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Primary mesenchymal stem cells in human transplanted lungs are CD90/CD105 perivascularly located tissue-resident cells
  1. Sara Rolandsson1,
  2. Annika Andersson Sjöland1,
  3. Jan C Brune2,
  4. Hongzhe Li2,
  5. Moustapha Kassem3,
  6. Fredrik Mertens4,
  7. Albert Westergren5,
  8. Leif Eriksson6,
  9. Lennart Hansson6,
  10. Ingrid Skog6,
  11. Leif Bjermer6,
  12. Stefan Scheding2,7 and
  13. Gunilla Westergren-Thorsson1
  1. 1Department of Experimental Medical Science, Lung Biology Unit, Lund University, Lund, Sweden
  2. 2Lund Stem Cell Center, Lund University, Lund, Sweden
  3. 3Department of Endocrinology, Molecular Endocrinology Laboratory (KMEB), University of Southern Denmark, Odense, Denmark
  4. 4Department of Clinical Genetics, University and Regional Laboratories, Lund University, Lund, Sweden
  5. 5School of Health and Society, Kristianstad University, Lund, Sweden
  6. 6Department of Respiratory Medicine and Allergology, Lund University and Skåne University Hospital, Lund, Sweden
  7. 7Department of Hematology, Skåne University Hospital, Lund, Sweden
  1. Correspondence to Dr Sara Rolandsson; Sara.Rolandsson{at}med.lu.se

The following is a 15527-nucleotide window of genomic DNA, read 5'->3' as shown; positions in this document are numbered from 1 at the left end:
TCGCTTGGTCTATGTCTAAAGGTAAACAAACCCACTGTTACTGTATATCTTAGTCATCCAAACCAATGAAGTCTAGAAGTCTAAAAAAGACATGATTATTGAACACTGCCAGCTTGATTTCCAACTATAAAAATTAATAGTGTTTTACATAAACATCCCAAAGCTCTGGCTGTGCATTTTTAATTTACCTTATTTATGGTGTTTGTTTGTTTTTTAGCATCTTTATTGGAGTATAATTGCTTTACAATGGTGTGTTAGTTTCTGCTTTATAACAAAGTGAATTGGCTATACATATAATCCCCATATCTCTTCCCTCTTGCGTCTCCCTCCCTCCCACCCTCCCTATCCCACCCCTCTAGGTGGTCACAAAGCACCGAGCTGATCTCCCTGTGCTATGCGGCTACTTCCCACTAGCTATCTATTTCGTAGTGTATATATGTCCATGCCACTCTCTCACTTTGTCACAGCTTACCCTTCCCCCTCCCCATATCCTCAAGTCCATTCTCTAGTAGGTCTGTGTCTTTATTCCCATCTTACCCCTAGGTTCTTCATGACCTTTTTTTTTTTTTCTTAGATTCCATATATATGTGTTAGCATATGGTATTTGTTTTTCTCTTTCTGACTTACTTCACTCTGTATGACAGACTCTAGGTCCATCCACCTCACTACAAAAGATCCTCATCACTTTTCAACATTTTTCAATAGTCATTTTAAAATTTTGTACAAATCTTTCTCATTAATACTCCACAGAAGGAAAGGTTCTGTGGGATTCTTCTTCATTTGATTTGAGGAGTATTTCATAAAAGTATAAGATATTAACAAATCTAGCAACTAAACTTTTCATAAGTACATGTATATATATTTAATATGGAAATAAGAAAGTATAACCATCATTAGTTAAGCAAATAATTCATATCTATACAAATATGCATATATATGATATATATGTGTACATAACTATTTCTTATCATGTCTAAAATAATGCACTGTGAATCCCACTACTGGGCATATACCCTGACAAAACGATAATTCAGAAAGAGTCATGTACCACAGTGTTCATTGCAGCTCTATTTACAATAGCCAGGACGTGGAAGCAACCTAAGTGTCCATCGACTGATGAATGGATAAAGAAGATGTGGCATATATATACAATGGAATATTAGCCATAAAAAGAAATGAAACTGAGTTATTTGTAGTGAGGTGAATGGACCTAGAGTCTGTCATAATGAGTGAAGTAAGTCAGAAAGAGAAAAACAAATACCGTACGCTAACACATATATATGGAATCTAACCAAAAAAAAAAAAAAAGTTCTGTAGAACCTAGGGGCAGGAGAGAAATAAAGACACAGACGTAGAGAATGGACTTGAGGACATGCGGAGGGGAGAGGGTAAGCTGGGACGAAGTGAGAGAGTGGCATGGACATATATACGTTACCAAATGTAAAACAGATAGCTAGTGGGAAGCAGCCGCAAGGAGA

Abstract

Background Mesenchymal stem cells (MSC) have not only been implicated in the development of lung diseases, but they have also been proposed as a future cell-based therapy for lung diseases. However, the cellular identity of the primary MSC in human lung tissues has not yet been reported. This study therefore aimed to identify and characterise the ‘bona fide’ MSC in human lungs and to investigate if the MSC numbers correlate with the development of bronchiolitis obliterans syndrome in lung-transplanted patients.

Methods Primary lung MSC were directly isolated or culture-derived from central and peripheral transbronchial biopsies of lung-transplanted patients and evaluated using a comprehensive panel of in vitro and in vivo assays.

Results Primary MSC were enriched in the CD90/CD105 mononuclear cell fraction with mesenchymal progenitor frequencies of up to four colony-forming units, fibroblast/100 cells. In situ staining of lung tissues revealed that CD90/CD105 MSCs were located perivascularly. MSC were tissue-resident and exclusively donor lung-derived even in biopsies obtained from patients as long as 16 years after transplantation. Culture-derived mesenchymal stromal cells showed typical in vitro MSC properties; however, xenotransplantation into non-obese diabetic/severe combined immunodeficient (NOD/SCID) mice showed that lung MSC readily differentiated into adipocytes and stromal tissues, but lacked significant in vivo bone formation.

Conclusions These data clearly demonstrate that primary MSC in human lung tissues are not only tissue resident but also tissue-specific. The identification and phenotypic characterisation of primary lung MSC is an important first step in identifying the role of MSC in normal lung physiology and pulmonary diseases.

  • Lung Transplantation

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